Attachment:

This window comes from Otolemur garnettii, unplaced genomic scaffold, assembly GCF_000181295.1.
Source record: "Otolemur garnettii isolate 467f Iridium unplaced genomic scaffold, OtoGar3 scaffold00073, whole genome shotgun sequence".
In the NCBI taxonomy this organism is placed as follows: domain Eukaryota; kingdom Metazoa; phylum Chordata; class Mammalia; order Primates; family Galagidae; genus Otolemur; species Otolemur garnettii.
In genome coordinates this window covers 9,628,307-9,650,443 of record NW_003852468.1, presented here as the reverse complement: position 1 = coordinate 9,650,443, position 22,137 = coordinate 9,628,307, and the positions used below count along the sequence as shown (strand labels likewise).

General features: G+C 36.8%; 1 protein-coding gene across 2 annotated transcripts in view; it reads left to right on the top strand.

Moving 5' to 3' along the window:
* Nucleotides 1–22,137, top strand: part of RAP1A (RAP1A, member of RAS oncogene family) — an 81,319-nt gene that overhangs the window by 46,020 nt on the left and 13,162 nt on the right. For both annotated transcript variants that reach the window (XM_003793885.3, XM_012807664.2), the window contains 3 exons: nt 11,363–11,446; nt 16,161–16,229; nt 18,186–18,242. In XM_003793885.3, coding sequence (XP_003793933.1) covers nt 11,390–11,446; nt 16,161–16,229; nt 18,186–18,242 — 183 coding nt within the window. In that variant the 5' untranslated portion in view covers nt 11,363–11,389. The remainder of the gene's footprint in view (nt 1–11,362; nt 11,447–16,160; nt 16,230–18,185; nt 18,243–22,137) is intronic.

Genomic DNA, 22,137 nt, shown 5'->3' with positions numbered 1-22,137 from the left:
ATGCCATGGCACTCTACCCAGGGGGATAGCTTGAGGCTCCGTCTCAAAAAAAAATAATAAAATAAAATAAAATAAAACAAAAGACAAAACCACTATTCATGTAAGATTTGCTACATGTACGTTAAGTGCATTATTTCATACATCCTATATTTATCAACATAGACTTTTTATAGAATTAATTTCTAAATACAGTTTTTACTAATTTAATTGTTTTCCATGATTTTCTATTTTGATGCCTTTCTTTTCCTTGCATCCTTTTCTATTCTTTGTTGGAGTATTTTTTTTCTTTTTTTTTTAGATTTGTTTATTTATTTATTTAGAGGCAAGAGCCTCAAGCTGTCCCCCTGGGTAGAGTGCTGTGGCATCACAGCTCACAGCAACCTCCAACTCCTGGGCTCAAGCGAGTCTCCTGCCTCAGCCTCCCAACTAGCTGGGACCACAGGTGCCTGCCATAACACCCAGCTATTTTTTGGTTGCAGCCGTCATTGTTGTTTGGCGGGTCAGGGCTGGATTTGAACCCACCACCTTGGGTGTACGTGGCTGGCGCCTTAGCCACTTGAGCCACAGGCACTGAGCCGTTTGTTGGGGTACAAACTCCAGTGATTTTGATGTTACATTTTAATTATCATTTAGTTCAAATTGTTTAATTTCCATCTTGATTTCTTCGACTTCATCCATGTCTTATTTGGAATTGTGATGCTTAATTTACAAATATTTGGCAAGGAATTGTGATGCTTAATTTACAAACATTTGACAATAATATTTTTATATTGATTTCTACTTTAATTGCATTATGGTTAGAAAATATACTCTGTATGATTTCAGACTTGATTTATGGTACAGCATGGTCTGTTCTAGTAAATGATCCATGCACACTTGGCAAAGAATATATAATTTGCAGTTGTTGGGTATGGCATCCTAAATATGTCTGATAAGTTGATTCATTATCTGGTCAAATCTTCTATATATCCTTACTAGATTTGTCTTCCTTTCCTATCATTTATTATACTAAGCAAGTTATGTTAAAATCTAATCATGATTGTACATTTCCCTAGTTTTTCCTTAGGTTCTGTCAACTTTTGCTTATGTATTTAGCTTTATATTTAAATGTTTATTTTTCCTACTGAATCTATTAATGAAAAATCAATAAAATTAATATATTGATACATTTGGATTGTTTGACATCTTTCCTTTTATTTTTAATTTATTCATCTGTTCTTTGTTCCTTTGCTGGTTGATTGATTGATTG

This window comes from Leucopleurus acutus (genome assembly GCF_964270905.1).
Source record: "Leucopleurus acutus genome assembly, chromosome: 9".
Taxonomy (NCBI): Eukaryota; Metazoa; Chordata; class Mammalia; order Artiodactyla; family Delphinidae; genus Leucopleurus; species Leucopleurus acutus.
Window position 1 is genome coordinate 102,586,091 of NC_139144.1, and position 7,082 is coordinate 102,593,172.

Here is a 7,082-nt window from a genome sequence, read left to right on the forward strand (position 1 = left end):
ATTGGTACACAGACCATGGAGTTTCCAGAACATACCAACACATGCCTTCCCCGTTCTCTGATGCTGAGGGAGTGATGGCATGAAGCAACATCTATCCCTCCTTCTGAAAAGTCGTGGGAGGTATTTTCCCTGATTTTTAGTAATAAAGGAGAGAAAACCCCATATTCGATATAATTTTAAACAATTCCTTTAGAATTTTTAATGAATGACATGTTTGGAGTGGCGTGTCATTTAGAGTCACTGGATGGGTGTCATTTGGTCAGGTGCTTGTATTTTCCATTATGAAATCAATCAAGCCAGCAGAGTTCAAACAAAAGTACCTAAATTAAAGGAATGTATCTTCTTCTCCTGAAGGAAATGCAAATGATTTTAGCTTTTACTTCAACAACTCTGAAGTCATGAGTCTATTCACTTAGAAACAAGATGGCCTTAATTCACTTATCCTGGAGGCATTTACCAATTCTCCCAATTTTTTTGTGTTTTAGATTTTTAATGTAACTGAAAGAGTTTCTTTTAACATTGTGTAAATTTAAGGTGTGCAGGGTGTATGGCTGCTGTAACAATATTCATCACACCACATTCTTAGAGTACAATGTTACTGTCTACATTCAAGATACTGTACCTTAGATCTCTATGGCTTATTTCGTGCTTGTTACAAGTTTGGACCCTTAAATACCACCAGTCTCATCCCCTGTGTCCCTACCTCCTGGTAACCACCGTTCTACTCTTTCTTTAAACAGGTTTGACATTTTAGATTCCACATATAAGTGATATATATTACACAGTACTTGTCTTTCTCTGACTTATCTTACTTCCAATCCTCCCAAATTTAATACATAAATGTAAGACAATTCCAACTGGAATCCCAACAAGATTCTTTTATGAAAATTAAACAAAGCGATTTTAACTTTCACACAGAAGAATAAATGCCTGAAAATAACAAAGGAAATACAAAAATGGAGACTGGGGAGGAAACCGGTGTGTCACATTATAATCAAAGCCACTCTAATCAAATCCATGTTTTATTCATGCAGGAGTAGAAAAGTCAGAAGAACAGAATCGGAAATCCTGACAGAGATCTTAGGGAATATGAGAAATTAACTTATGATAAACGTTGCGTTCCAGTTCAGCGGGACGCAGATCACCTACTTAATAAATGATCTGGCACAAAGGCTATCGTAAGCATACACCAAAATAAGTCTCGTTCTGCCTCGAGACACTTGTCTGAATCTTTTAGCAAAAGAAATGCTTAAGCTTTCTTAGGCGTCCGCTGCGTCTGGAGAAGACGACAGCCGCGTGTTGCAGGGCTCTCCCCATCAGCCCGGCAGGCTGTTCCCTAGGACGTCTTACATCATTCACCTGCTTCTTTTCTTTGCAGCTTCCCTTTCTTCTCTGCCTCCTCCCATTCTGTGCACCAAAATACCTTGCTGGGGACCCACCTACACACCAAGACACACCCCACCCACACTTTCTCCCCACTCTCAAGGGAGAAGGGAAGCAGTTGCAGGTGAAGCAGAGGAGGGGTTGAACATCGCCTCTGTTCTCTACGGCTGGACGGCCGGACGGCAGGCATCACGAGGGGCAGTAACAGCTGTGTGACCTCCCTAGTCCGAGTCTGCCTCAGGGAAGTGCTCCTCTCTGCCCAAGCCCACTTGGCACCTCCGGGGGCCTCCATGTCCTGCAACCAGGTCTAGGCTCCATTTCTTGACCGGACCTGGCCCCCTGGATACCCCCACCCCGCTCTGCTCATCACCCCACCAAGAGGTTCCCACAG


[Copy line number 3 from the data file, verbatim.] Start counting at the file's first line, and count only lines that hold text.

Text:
In the NCBI taxonomy this organism is placed as follows: domain Eukaryota; kingdom Metazoa; phylum Chordata; class Mammalia; order Primates; family Galagidae; genus Otolemur; species Otolemur garnettii.